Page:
US Declaration Of Independence: US DeclarationofIndependence


Collection, Collections and Collecting
The words Declaration of Independence have two common variant spellings: Déclaration of Independence and Declaration of Independance. In web site documents, these words are sometimes written in the following compacted forms: DeclarationofIndependence, DéclarationofIndependence, or DeclarationofIndependance. The words Declaration of Independence are also abbreviated: DOI or DofI. The word checklist is sometimes written check list.
The Albert J. Small Declaration of Independence Collection

The Declaration of Independence Collection housed in the Albert J. Small Library, University of Virginia, is the most comprehensive in the world. Small's interest in the Declaration of Independence and his avid collecting of antiquarian and rare works has resulted in a special collection, unique among collections. Albert Small pledged his entire collection to the University of Virginia. The Declaration of Independence collaction traces the writing, printing, and dissemination of the Declaration of Independence in 1776.

(The following material is taken from a University of Virginia Library Press Release dated January 30, 2002.) The collection includes "An engraved Declaration of Independence printed by William J. Stone in 1823 under the authority of Secretary of State John Quincy Adams, This [rare] copy belonged to the Marquis de Lafayette. Stone, a noted engraver of the time, used a wet-ink process to create a copperplate of the original Declaration, thus producing an exact copy of the document and its signatures. One of 200 printed for Congress, this copy belonged to Lafayette and once hung in his bedroom. Only 31 of the original 200 Stone engravings are known to exist today."

The collection includes "A [rare] manuscript subscription book belonging to Benjamin Owen Tyler in which he collected singatures from such notable figures as Thomas Jefferson, James Madison, John Quincy Adams, John Marshall, and Henry Clay as orders for his elaborately engraved facsimile of the Declaration of Independence published in 1818.

"In 2000, Small gave an important group of early printings of the Declaration from the various 13 colonies. The remainder of his collection includes similar historically important Declaration materials such as one of 25 known [actually 26 known rare] first-printings by John Dunlap of the Declaration of Independence; a complete set of autographed letters from all 56 signers, a majority dating from 1776; and various copies of John Trumbull's famous painting depicting the signing."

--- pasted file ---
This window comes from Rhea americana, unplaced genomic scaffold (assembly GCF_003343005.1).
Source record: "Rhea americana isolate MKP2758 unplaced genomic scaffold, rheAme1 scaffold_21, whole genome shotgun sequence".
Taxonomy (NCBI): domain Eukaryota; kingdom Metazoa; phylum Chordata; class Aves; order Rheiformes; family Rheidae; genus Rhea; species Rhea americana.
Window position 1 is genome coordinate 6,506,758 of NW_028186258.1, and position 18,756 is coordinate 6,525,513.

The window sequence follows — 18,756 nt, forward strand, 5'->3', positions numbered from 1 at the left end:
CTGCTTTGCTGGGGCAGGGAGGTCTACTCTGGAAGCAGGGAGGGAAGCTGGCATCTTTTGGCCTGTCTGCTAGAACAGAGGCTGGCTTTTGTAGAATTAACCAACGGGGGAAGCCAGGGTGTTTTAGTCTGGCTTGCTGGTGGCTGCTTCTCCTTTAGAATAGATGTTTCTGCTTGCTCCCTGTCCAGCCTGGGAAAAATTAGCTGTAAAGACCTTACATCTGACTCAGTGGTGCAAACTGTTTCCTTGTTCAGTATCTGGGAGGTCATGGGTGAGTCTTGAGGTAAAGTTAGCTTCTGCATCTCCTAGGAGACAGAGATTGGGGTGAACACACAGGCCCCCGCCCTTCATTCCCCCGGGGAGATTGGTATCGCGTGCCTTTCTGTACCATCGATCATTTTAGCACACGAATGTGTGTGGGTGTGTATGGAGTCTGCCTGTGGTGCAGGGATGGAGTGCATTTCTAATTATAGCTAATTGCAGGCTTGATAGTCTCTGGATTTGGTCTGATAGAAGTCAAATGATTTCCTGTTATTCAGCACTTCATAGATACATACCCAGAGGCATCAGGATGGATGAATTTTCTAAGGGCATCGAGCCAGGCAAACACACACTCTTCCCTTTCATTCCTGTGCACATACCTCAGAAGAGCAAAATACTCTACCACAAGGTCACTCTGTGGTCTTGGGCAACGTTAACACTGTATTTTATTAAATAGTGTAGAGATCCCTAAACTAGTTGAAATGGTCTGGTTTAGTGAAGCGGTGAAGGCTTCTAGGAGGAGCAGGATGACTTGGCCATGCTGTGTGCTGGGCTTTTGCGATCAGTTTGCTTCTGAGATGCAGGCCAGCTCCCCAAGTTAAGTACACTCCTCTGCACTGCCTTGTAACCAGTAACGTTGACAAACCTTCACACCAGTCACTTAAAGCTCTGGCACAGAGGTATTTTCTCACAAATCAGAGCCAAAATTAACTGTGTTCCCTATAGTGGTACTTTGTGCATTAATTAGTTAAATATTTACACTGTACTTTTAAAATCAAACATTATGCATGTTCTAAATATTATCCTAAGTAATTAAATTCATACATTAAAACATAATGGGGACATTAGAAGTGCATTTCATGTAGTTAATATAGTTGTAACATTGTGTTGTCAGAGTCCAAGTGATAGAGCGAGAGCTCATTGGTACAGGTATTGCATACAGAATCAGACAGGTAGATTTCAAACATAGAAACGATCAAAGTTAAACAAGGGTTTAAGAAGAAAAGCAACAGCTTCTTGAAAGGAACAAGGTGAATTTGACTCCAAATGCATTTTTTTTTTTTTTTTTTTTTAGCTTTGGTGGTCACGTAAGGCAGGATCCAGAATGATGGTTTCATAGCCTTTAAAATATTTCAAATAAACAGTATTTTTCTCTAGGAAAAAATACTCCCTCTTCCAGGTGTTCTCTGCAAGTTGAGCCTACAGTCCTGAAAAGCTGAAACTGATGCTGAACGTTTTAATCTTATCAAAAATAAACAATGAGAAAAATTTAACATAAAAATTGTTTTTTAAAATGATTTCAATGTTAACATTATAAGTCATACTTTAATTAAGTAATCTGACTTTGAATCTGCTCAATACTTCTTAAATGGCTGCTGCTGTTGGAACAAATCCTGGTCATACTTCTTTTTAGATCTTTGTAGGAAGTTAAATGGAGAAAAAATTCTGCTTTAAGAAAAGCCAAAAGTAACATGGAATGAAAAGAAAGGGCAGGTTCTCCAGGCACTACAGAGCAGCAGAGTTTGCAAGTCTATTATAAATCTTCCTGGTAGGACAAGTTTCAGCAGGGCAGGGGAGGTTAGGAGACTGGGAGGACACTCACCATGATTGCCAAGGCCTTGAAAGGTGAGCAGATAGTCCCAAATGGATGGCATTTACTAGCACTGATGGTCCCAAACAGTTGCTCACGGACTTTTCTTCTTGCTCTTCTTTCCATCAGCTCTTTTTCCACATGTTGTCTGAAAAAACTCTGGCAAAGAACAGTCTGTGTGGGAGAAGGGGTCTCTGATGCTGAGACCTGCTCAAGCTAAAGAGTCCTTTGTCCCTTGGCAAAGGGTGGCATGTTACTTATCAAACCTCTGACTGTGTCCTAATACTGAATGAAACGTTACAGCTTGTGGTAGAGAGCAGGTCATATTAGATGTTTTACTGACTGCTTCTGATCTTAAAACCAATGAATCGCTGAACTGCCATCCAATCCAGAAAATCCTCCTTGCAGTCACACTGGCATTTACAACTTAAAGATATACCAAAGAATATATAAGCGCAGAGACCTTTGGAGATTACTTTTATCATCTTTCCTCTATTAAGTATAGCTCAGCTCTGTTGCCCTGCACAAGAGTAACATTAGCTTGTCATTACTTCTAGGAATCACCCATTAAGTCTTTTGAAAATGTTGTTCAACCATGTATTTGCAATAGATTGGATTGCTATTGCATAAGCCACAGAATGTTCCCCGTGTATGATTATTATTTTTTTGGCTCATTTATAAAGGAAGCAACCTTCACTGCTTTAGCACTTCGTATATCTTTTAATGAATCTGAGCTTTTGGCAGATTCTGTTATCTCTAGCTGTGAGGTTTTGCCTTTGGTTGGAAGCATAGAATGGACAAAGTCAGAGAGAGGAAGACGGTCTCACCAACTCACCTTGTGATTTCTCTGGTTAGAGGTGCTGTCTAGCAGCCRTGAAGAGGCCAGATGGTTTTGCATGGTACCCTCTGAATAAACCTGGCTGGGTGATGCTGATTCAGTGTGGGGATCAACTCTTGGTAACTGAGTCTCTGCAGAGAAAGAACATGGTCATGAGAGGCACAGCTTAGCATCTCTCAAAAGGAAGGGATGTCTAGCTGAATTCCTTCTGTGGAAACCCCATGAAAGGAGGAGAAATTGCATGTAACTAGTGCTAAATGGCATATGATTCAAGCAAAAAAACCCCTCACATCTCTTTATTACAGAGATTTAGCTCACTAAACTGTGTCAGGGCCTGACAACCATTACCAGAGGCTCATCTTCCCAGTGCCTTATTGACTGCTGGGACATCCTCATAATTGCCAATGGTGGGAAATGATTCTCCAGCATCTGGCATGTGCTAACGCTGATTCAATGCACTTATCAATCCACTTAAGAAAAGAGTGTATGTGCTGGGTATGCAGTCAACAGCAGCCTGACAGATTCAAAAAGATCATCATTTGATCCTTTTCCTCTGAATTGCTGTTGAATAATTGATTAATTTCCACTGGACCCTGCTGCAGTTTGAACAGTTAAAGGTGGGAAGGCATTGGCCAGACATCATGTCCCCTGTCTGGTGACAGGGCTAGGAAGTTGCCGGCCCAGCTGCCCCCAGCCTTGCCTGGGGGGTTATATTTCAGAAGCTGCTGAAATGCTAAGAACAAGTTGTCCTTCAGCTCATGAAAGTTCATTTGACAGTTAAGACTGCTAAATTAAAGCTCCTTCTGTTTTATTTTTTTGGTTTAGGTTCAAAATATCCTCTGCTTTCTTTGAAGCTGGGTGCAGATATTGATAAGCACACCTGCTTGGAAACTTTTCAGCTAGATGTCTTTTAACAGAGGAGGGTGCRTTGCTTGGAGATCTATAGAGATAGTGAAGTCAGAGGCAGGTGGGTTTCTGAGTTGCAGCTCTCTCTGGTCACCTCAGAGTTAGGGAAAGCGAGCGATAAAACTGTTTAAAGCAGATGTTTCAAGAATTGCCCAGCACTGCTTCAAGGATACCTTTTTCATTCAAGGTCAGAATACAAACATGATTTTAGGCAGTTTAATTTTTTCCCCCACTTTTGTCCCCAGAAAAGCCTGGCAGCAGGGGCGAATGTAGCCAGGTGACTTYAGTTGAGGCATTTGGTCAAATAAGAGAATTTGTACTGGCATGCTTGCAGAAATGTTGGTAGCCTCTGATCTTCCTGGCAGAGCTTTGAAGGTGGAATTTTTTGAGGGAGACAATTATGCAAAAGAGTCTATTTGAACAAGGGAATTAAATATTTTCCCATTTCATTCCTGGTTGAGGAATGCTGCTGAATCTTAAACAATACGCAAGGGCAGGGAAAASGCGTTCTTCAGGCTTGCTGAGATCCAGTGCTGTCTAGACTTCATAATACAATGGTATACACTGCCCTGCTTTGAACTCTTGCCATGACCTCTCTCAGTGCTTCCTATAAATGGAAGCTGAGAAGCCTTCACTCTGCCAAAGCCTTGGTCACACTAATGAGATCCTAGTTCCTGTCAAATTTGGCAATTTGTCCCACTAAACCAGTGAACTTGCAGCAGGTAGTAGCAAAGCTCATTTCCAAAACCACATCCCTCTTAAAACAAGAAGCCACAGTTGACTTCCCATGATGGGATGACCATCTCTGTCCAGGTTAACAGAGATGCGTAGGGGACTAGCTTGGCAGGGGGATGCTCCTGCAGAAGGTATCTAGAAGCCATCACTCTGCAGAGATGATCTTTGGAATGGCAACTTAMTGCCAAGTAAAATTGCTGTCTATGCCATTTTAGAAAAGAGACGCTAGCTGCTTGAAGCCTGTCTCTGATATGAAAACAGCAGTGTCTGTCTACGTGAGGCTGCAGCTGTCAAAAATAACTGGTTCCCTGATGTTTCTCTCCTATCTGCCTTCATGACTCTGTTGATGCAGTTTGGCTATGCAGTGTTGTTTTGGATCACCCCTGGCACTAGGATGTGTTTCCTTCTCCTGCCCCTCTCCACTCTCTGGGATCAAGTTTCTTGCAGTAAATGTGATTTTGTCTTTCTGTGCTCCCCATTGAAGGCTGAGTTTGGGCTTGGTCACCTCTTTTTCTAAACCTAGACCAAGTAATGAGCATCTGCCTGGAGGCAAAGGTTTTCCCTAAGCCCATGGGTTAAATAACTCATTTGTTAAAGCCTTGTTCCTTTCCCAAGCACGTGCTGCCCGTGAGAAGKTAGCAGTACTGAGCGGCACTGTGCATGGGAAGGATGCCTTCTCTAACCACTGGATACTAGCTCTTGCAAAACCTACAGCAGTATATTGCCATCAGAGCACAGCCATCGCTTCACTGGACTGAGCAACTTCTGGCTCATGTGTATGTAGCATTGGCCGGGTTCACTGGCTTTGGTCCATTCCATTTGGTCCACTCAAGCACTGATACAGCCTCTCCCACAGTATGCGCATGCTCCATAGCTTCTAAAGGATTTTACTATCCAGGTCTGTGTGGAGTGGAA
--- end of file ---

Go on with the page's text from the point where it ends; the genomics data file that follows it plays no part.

Referring to his collection, Albert Small says "These [rare] items tell the story of the Declaration of Independence and of those brave and bold men who put their lives at risk for our country and future."

Signers of the Declaration of Independence Collections

Most Declaration of Independence collections are held by libraries. The New York State Library, Manuscripts and Special Collections, holds a United States Declaration of Independence Signers Collection. "The collection consists of original manuscript letters and documents containing autographs of the signers of the Declaration of Independence. The collection was originally assembled by Israel K. Tefft of Savannah Georgia." Also in the collection is the scrapbook which originally contained the Israel K. Tefft collection.

Princeton University Library, Department of Rare Books and Special Collections, has a Signers of the Declaration of Independence Collection, dated 1765-1813. "The collection contains one or more letters and/or documents of each of thirty-six signers of the Declaration of Independence. Among those represented in the collection are John Adams, Benjamin Franklin, John Hancock, Francis Hoopkinson, Thomas Jefferson, Arthus Lee, Richard Henry Lee, Benjamin Rush, James Wilson, and John Witherspoon."

Declaration of Independence Collection

More than 100,000 books, pamphlets, and periodicals were published during the period, 1776-1825. A mere 358 reprint the text of the Declaration of Independence; two thirds of these do not mention the Declaration in their titles. Some of these antiquarian works are rare and valuable; some remarkably are still attainable by collectors. But, collecting these works is difficult without the aid of a checklist, or guide, to help identify the works that repirnt the text of the Declaration. Each such work is a primary information source, important in its own right, but doubly important because it reprints the Declaration of Independence. The increasing higher prices demanded in the marketplace for these works is, no doubt, reflective of a growing interest in collecting these early antiquarian and rare items.

In 1979, the author began collecting antiquarian and rare books, pamphlets, periodicals and newspapers printing the Declaration of Independence. Eventually, the collection was limited to the 50-year period, 1776-1825. In order to facilitate his collecting efforts, the author created a checklist of titles of works reprinting the full text of the Declaration of Independence, in English. The (just published) Checklist of Books, Pamphlets, and Periodicals, Printing the Declaration of Independence, 1776-1825, is now available to the public.

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A free PDF copy of the checklist can be downloaded from the Home Page. You can also purchase a hardbound copy of the checklist at a most reasonable price. See the Home Page for additional details and offerings. 
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